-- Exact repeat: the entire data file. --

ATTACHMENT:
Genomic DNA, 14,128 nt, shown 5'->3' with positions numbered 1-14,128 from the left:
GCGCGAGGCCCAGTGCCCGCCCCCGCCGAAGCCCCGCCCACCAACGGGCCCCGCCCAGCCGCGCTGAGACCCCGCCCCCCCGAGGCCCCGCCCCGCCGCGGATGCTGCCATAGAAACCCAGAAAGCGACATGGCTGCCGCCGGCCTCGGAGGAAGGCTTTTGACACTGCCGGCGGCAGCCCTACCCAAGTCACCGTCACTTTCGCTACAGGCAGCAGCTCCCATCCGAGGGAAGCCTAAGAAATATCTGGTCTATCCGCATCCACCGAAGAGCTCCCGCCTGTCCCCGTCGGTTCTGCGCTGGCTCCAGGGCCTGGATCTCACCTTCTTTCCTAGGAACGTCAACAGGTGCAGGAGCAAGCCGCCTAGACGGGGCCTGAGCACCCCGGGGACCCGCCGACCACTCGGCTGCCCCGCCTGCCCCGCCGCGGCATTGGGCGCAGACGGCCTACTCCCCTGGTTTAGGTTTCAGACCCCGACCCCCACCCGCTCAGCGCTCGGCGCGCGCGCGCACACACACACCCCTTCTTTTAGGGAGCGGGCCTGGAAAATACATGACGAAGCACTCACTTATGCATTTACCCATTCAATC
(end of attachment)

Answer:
Genomic DNA, 14,128 nt, shown 5'->3' with positions numbered 1-14,128 from the left:
GCGCGAGGCCCAGTGCCCGCCCCCGCCGAAGCCCCGCCCACCAACGGGCCCCGCCCAGCCGCGCTGAGACCCCGCCCCCCCGAGGCCCCGCCCCGCCGCGGATGCTGCCATAGAAACCCAGAAAGCGACATGGCTGCCGCCGGCCTCGGAGGAAGGCTTTTGACACTGCCGGCGGCAGCCCTACCCAAGTCACCGTCACTTTCGCTACAGGCAGCAGCTCCCATCCGAGGGAAGCCTAAGAAATATCTGGTCTATCCGCATCCACCGAAGAGCTCCCGCCTGTCCCCGTCGGTTCTGCGCTGGCTCCAGGGCCTGGATCTCACCTTCTTTCCTAGGAACGTCAACAGGTGCAGGAGCAAGCCGCCTAGACGGGGCCTGAGCACCCCGGGGACCCGCCGACCACTCGGCTGCCCCGCCTGCCCCGCCGCGGCATTGGGCGCAGACGGCCTACTCCCCTGGTTTAGGTTTCAGACCCCGACCCCCACCCGCTCAGCGCTCGGCGCGCGCGCGCACACACACACCCCTTCTTTTAGGGAGCGGGCCTGGAAAATACATGACGAAGCACTCACTTATGCATTTACCCATTCAATC